Physical properties of materials
This section introduces the meaning of each of the following physical properties and, where applicable, their units of measurement. It is likely that the teaching of this and the first topic (Mechanical properties of materials) will overlap. Most of these are probably more familiar from KS4 teaching than the technical terms applying to mechanical properties, although a more mathematical approach is needed.
- melting point
- thermal conductivity
- electrical conductivity (resistivity)
- thermal expansion
- corrosion resistance
Links and Resources
As the title states, a guide to the many calculations in science courses. Although not recent the worked examples and exercises are still relevant and useful to help students gain familiarity with mathematical approaches. For this topic, of particular interest will be
Density: p43/44 of the book (p51/52 of the pdf)
Resistance from p32 of the book (p40 of the pdf)
Answers are at the end of the file.
Topic 3 (heat transfer) places conduction in context. Other forms of heat 'loss' are explained, and the examples given for real world use help to show the importance, although some are a little dated (eg the space shuttle). A useful analogy linking thermal and electrical conduction may help some students to see common approaches, although the maths may be intimidating for some.
This short video (and accompanying notes) show what conductivity is by showing what happens when ice is placed on materials which conduct at different rates. For a theoretical treatment, the definitions at SchoolPhysics are well worth a look (includes sample questions and a mathematical approach).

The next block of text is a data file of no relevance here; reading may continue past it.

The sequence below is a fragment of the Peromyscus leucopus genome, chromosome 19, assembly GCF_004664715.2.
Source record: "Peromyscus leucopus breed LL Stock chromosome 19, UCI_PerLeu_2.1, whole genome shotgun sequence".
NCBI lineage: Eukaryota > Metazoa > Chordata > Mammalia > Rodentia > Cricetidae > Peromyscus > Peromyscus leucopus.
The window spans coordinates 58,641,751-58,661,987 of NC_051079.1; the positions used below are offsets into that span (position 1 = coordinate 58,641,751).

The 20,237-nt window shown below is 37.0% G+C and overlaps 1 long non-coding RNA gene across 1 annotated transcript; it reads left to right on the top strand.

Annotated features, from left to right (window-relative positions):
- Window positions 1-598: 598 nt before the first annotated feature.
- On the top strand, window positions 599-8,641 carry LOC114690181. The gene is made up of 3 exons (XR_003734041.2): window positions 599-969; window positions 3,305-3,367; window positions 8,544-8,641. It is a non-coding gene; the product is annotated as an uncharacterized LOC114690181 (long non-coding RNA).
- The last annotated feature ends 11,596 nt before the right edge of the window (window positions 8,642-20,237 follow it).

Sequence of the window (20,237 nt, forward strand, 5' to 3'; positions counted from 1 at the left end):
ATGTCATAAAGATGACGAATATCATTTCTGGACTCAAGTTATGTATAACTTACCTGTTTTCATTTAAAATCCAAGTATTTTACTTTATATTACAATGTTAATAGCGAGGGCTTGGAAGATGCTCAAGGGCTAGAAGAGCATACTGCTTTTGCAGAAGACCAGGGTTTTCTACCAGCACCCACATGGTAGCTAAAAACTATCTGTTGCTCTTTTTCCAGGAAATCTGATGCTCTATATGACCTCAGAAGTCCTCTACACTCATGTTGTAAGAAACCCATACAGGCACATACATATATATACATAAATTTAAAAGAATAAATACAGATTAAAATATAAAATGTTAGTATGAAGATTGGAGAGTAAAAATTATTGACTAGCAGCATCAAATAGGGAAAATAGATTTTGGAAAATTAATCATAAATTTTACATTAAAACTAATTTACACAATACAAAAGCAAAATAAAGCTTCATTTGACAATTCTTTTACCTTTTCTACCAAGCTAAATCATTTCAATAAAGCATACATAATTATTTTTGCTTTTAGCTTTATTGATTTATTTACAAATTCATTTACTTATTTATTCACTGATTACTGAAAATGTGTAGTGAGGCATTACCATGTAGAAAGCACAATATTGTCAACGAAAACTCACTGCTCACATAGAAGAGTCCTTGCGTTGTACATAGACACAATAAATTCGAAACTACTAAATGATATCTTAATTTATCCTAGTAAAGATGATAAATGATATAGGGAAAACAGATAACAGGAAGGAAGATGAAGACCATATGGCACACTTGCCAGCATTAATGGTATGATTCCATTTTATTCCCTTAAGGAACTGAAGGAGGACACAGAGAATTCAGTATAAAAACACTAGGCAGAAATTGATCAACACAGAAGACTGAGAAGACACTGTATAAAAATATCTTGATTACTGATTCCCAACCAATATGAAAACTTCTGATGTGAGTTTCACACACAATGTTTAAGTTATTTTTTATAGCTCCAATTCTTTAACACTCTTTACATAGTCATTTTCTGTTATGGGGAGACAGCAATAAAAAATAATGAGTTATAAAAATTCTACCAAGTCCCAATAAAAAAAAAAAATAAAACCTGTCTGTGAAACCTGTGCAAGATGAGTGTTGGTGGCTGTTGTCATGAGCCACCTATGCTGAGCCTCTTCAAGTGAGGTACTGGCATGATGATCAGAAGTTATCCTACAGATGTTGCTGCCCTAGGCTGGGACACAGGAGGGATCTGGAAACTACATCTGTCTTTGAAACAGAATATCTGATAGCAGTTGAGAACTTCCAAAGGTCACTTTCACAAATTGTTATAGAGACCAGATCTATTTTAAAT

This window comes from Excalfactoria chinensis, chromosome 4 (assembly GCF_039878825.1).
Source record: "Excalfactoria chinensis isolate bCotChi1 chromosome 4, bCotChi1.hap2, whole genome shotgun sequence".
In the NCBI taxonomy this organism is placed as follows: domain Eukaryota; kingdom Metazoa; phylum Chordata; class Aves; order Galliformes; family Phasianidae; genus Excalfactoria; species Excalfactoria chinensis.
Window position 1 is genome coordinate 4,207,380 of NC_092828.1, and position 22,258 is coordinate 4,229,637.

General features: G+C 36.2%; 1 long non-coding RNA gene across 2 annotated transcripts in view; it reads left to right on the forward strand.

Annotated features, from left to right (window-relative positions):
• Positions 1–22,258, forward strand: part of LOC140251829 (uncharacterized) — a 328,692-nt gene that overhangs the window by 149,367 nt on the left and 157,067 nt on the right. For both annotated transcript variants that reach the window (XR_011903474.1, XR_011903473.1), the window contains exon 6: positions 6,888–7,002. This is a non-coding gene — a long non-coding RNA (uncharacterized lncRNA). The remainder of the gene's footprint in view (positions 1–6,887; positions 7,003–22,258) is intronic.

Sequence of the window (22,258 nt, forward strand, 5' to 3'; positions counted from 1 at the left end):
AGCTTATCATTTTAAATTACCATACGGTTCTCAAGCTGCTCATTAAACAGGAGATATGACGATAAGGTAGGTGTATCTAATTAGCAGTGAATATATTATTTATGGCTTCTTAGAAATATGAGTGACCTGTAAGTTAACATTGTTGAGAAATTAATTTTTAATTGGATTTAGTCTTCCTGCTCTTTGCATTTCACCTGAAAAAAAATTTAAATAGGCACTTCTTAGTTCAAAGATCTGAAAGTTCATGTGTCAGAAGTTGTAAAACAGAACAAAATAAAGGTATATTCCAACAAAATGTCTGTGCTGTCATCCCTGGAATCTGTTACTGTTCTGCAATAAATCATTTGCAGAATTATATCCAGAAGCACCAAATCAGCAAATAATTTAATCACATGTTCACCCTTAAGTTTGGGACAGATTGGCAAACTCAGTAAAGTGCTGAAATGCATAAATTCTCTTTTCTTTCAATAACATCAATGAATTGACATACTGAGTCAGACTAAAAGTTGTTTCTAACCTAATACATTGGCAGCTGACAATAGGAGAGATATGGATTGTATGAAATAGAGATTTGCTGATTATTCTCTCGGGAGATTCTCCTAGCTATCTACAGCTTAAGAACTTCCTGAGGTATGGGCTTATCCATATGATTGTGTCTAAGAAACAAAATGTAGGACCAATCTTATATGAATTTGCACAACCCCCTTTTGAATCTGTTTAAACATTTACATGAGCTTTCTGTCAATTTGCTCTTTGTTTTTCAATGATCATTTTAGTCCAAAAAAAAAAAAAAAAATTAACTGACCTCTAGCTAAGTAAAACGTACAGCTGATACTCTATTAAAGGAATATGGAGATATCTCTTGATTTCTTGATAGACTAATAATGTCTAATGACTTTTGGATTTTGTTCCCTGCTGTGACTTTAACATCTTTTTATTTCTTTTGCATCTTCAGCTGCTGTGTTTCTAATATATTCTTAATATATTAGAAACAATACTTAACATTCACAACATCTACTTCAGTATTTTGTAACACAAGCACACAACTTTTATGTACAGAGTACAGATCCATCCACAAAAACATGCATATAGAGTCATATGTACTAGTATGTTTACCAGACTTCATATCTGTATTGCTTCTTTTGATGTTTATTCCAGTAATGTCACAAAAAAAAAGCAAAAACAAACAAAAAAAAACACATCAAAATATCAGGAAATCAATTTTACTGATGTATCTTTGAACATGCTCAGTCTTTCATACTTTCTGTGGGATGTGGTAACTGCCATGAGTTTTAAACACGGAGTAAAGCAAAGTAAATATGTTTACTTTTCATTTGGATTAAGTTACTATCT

Lots of practical approaches here, helping students to understand the factors affecting resistivity. The editable Word document includes student instructions and equipment lists, as well as some follow-up questions to test progress. This would work well in combination with a simulation such as Conductivity from PhET, perhaps as a homework assignment.
The practicals described here - mainly into corrosion and ways to prevent it - are intended for KS4 pupils but would provide a useful starting point for those less confident with their previous chemistry. Complete instructions are given with prompt questions for students to consider. Extending the practicals with more recent approaches to reducing corrosion, perhaps with novel materials, would be an easy way to engage students.
This booklet has clear illustrations and would be useful to develop students' understanding of corrosion, once they are confident with chemical reactions and notation. The practical activities are mentioned but not described in detail. Rusting as an example of corrosion is dealt with on pages 14 and 15 of the textbook (p19/20 of the pdf).